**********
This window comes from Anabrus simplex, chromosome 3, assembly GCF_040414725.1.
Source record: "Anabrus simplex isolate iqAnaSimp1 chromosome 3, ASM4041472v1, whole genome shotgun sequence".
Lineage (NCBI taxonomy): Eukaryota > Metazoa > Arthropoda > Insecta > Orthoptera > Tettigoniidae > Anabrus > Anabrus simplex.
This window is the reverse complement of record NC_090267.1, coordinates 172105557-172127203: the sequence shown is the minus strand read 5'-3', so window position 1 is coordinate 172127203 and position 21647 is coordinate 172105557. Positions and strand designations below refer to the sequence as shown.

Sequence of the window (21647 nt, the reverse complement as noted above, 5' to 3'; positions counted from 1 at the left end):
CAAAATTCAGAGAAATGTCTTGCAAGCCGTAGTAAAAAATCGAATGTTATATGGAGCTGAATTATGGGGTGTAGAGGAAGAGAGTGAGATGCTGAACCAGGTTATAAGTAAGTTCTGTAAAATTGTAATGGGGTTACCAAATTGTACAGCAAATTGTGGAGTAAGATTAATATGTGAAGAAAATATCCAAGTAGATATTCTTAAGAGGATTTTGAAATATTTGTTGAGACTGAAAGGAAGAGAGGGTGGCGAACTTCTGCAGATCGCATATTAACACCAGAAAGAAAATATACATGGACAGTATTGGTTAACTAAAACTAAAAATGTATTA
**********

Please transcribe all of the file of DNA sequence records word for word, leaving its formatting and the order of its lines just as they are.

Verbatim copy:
This window comes from Anabrus simplex, chromosome 3, assembly GCF_040414725.1.
Source record: "Anabrus simplex isolate iqAnaSimp1 chromosome 3, ASM4041472v1, whole genome shotgun sequence".
Lineage (NCBI taxonomy): Eukaryota > Metazoa > Arthropoda > Insecta > Orthoptera > Tettigoniidae > Anabrus > Anabrus simplex.
This window is the reverse complement of record NC_090267.1, coordinates 172105557-172127203: the sequence shown is the minus strand read 5'-3', so window position 1 is coordinate 172127203 and position 21647 is coordinate 172105557. Positions and strand designations below refer to the sequence as shown.

Sequence of the window (21647 nt, the reverse complement as noted above, 5' to 3'; positions counted from 1 at the left end):
CAAAATTCAGAGAAATGTCTTGCAAGCCGTAGTAAAAAATCGAATGTTATATGGAGCTGAATTATGGGGTGTAGAGGAAGAGAGTGAGATGCTGAACCAGGTTATAAGTAAGTTCTGTAAAATTGTAATGGGGTTACCAAATTGTACAGCAAATTGTGGAGTAAGATTAATATGTGAAGAAAATATCCAAGTAGATATTCTTAAGAGGATTTTGAAATATTTGTTGAGACTGAAAGGAAGAGAGGGTGGCGAACTTCTGCAGATCGCATATTAACACCAGAAAGAAAATATACATGGACAGTATTGGTTAACTAAAACTAAAAATGTATTA